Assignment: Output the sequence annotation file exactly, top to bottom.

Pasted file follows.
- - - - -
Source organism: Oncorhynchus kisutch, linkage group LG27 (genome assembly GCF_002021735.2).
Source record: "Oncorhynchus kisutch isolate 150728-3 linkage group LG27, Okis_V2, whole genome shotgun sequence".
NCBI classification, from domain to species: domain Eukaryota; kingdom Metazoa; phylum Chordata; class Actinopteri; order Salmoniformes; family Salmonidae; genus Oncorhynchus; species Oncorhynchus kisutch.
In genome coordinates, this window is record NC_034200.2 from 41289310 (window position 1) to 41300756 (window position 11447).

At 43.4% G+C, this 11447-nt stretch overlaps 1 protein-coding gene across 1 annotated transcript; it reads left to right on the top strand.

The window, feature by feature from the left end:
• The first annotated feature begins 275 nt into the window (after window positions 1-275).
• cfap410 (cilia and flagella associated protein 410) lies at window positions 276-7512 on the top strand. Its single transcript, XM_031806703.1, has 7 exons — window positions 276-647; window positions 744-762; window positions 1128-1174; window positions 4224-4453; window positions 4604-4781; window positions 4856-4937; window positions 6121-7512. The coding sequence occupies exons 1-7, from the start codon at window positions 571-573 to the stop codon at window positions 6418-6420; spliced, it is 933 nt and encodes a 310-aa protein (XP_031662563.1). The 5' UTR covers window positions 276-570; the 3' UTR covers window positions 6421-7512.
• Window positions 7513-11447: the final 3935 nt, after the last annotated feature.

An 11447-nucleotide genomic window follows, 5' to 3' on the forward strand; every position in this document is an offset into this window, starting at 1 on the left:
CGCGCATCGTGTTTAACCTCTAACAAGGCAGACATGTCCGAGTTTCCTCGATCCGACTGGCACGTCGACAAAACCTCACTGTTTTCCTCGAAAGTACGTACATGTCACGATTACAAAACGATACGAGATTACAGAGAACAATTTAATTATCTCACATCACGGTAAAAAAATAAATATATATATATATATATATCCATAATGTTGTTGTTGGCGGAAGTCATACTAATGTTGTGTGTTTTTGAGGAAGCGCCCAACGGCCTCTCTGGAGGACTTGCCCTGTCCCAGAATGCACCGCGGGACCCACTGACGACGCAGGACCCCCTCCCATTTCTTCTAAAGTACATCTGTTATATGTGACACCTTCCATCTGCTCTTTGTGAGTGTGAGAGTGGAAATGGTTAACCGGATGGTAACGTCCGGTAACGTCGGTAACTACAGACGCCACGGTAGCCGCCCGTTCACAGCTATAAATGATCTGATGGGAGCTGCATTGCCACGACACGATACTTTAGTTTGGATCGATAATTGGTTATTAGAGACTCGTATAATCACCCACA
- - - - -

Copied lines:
Source organism: Oncorhynchus kisutch, linkage group LG27 (genome assembly GCF_002021735.2).
Source record: "Oncorhynchus kisutch isolate 150728-3 linkage group LG27, Okis_V2, whole genome shotgun sequence".
NCBI classification, from domain to species: domain Eukaryota; kingdom Metazoa; phylum Chordata; class Actinopteri; order Salmoniformes; family Salmonidae; genus Oncorhynchus; species Oncorhynchus kisutch.
In genome coordinates, this window is record NC_034200.2 from 41289310 (window position 1) to 41300756 (window position 11447).

At 43.4% G+C, this 11447-nt stretch overlaps 1 protein-coding gene across 1 annotated transcript; it reads left to right on the top strand.

The window, feature by feature from the left end:
• The first annotated feature begins 275 nt into the window (after window positions 1-275).
• cfap410 (cilia and flagella associated protein 410) lies at window positions 276-7512 on the top strand. Its single transcript, XM_031806703.1, has 7 exons — window positions 276-647; window positions 744-762; window positions 1128-1174; window positions 4224-4453; window positions 4604-4781; window positions 4856-4937; window positions 6121-7512. The coding sequence occupies exons 1-7, from the start codon at window positions 571-573 to the stop codon at window positions 6418-6420; spliced, it is 933 nt and encodes a 310-aa protein (XP_031662563.1). The 5' UTR covers window positions 276-570; the 3' UTR covers window positions 6421-7512.
• Window positions 7513-11447: the final 3935 nt, after the last annotated feature.

An 11447-nucleotide genomic window follows, 5' to 3' on the forward strand; every position in this document is an offset into this window, starting at 1 on the left:
CGCGCATCGTGTTTAACCTCTAACAAGGCAGACATGTCCGAGTTTCCTCGATCCGACTGGCACGTCGACAAAACCTCACTGTTTTCCTCGAAAGTACGTACATGTCACGATTACAAAACGATACGAGATTACAGAGAACAATTTAATTATCTCACATCACGGTAAAAAAATAAATATATATATATATATATATCCATAATGTTGTTGTTGGCGGAAGTCATACTAATGTTGTGTGTTTTTGAGGAAGCGCCCAACGGCCTCTCTGGAGGACTTGCCCTGTCCCAGAATGCACCGCGGGACCCACTGACGACGCAGGACCCCCTCCCATTTCTTCTAAAGTACATCTGTTATATGTGACACCTTCCATCTGCTCTTTGTGAGTGTGAGAGTGGAAATGGTTAACCGGATGGTAACGTCCGGTAACGTCGGTAACTACAGACGCCACGGTAGCCGCCCGTTCACAGCTATAAATGATCTGATGGGAGCTGCATTGCCACGACACGATACTTTAGTTTGGATCGATAATTGGTTATTAGAGACTCGTATAATCACCCACA